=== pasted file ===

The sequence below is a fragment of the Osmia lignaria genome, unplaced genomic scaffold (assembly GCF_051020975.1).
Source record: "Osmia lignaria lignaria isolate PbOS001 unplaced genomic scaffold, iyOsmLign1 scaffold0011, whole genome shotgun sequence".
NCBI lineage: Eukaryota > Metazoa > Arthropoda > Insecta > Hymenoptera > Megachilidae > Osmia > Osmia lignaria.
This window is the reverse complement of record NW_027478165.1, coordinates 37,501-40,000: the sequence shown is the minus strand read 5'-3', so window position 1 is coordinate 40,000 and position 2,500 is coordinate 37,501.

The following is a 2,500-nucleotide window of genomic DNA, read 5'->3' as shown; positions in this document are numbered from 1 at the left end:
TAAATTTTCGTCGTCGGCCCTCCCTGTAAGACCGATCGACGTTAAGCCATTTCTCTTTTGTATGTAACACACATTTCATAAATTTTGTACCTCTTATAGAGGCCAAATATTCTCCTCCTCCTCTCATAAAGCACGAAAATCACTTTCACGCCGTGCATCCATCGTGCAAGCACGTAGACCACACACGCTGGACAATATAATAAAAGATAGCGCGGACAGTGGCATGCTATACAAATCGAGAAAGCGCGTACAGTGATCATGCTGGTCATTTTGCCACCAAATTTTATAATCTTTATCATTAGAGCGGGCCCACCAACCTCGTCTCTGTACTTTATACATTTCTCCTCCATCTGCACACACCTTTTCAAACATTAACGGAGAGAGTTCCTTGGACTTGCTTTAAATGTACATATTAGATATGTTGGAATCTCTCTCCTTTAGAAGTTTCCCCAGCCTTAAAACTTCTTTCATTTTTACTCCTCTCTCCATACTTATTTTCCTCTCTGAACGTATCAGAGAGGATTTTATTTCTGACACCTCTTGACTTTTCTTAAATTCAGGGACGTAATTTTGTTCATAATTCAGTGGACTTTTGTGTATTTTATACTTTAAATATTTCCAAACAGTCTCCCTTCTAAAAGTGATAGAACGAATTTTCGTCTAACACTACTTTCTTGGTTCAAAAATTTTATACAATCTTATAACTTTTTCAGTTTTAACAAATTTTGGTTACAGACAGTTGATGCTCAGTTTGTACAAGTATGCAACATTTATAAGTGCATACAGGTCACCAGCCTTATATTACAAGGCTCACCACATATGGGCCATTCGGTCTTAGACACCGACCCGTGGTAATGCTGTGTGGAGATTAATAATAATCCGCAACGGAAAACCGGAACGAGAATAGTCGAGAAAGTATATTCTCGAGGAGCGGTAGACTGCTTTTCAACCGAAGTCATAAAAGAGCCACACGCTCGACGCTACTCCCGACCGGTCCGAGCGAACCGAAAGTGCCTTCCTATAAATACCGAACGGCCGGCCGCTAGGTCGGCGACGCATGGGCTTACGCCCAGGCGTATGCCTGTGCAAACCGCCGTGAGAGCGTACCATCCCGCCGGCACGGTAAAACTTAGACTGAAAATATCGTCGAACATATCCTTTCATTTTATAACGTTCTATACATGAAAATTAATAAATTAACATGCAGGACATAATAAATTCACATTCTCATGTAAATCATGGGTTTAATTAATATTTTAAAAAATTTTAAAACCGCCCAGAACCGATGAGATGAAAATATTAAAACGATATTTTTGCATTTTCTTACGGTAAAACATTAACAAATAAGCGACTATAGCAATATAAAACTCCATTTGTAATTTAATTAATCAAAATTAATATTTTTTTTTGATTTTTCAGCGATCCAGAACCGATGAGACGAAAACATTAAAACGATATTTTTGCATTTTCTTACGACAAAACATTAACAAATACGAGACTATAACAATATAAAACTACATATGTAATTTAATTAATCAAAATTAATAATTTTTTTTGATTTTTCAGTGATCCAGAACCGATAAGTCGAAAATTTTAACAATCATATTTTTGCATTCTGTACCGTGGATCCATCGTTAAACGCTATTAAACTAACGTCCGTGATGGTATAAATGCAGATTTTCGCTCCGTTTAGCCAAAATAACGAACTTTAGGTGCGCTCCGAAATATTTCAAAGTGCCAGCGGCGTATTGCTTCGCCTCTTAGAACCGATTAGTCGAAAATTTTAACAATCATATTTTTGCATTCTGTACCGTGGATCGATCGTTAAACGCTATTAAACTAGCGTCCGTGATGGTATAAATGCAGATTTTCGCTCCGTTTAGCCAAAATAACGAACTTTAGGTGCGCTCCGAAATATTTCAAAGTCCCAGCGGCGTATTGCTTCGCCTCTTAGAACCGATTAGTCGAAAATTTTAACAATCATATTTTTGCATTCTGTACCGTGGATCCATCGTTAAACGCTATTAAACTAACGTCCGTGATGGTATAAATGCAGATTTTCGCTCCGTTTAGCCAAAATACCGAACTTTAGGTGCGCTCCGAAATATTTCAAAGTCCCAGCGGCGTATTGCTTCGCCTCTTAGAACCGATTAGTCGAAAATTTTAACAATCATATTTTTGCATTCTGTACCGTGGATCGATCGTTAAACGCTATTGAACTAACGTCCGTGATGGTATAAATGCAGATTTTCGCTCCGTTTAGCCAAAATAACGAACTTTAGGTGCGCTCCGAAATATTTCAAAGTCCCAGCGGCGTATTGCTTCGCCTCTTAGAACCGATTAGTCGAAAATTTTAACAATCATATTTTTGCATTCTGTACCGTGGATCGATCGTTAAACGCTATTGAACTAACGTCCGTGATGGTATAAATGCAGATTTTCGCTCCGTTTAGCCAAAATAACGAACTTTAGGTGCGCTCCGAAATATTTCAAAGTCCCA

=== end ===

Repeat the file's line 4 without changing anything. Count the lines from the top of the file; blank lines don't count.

This window is the reverse complement of record NW_027478165.1, coordinates 37,501-40,000: the sequence shown is the minus strand read 5'-3', so window position 1 is coordinate 40,000 and position 2,500 is coordinate 37,501.